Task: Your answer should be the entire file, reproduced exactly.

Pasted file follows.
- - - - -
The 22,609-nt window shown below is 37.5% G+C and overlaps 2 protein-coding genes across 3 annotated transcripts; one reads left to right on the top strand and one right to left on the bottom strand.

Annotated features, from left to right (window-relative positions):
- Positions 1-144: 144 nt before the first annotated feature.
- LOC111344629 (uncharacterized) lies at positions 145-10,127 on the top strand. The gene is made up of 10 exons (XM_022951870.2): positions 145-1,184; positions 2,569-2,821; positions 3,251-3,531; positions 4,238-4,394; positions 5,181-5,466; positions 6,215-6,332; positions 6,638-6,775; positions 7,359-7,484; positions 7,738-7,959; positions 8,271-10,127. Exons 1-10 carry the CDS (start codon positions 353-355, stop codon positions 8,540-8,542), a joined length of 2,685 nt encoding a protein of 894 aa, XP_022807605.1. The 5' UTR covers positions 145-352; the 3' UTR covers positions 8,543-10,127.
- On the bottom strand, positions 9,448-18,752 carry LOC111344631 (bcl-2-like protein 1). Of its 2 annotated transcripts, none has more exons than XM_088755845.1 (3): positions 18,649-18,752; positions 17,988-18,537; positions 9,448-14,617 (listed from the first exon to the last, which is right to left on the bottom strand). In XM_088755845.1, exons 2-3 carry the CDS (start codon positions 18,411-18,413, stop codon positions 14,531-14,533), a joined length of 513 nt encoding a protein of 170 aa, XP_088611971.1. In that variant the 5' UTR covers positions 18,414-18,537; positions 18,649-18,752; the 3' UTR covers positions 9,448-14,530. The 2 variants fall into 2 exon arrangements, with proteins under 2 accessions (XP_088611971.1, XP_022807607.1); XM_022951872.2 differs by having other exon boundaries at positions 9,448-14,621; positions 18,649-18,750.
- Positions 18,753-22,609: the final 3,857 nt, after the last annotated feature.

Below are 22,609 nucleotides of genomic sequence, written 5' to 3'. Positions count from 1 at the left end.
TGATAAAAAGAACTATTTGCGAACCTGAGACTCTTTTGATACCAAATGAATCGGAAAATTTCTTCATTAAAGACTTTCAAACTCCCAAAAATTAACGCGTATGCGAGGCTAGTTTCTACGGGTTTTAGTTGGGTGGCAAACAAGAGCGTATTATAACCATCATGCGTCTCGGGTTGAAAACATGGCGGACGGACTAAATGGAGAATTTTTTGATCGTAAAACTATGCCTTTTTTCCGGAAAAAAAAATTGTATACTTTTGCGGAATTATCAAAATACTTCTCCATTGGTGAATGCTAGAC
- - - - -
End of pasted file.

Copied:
The 22,609-nt window shown below is 37.5% G+C and overlaps 2 protein-coding genes across 3 annotated transcripts; one reads left to right on the top strand and one right to left on the bottom strand.

Annotated features, from left to right (window-relative positions):
- Positions 1-144: 144 nt before the first annotated feature.
- LOC111344629 (uncharacterized) lies at positions 145-10,127 on the top strand. The gene is made up of 10 exons (XM_022951870.2): positions 145-1,184; positions 2,569-2,821; positions 3,251-3,531; positions 4,238-4,394; positions 5,181-5,466; positions 6,215-6,332; positions 6,638-6,775; positions 7,359-7,484; positions 7,738-7,959; positions 8,271-10,127. Exons 1-10 carry the CDS (start codon positions 353-355, stop codon positions 8,540-8,542), a joined length of 2,685 nt encoding a protein of 894 aa, XP_022807605.1. The 5' UTR covers positions 145-352; the 3' UTR covers positions 8,543-10,127.
- On the bottom strand, positions 9,448-18,752 carry LOC111344631 (bcl-2-like protein 1). Of its 2 annotated transcripts, none has more exons than XM_088755845.1 (3): positions 18,649-18,752; positions 17,988-18,537; positions 9,448-14,617 (listed from the first exon to the last, which is right to left on the bottom strand). In XM_088755845.1, exons 2-3 carry the CDS (start codon positions 18,411-18,413, stop codon positions 14,531-14,533), a joined length of 513 nt encoding a protein of 170 aa, XP_088611971.1. In that variant the 5' UTR covers positions 18,414-18,537; positions 18,649-18,752; the 3' UTR covers positions 9,448-14,530. The 2 variants fall into 2 exon arrangements, with proteins under 2 accessions (XP_088611971.1, XP_022807607.1); XM_022951872.2 differs by having other exon boundaries at positions 9,448-14,621; positions 18,649-18,750.
- Positions 18,753-22,609: the final 3,857 nt, after the last annotated feature.

Below are 22,609 nucleotides of genomic sequence, written 5' to 3'. Positions count from 1 at the left end.
TGATAAAAAGAACTATTTGCGAACCTGAGACTCTTTTGATACCAAATGAATCGGAAAATTTCTTCATTAAAGACTTTCAAACTCCCAAAAATTAACGCGTATGCGAGGCTAGTTTCTACGGGTTTTAGTTGGGTGGCAAACAAGAGCGTATTATAACCATCATGCGTCTCGGGTTGAAAACATGGCGGACGGACTAAATGGAGAATTTTTTGATCGTAAAACTATGCCTTTTTTCCGGAAAAAAAAATTGTATACTTTTGCGGAATTATCAAAATACTTCTCCATTGGTGAATGCTAGAC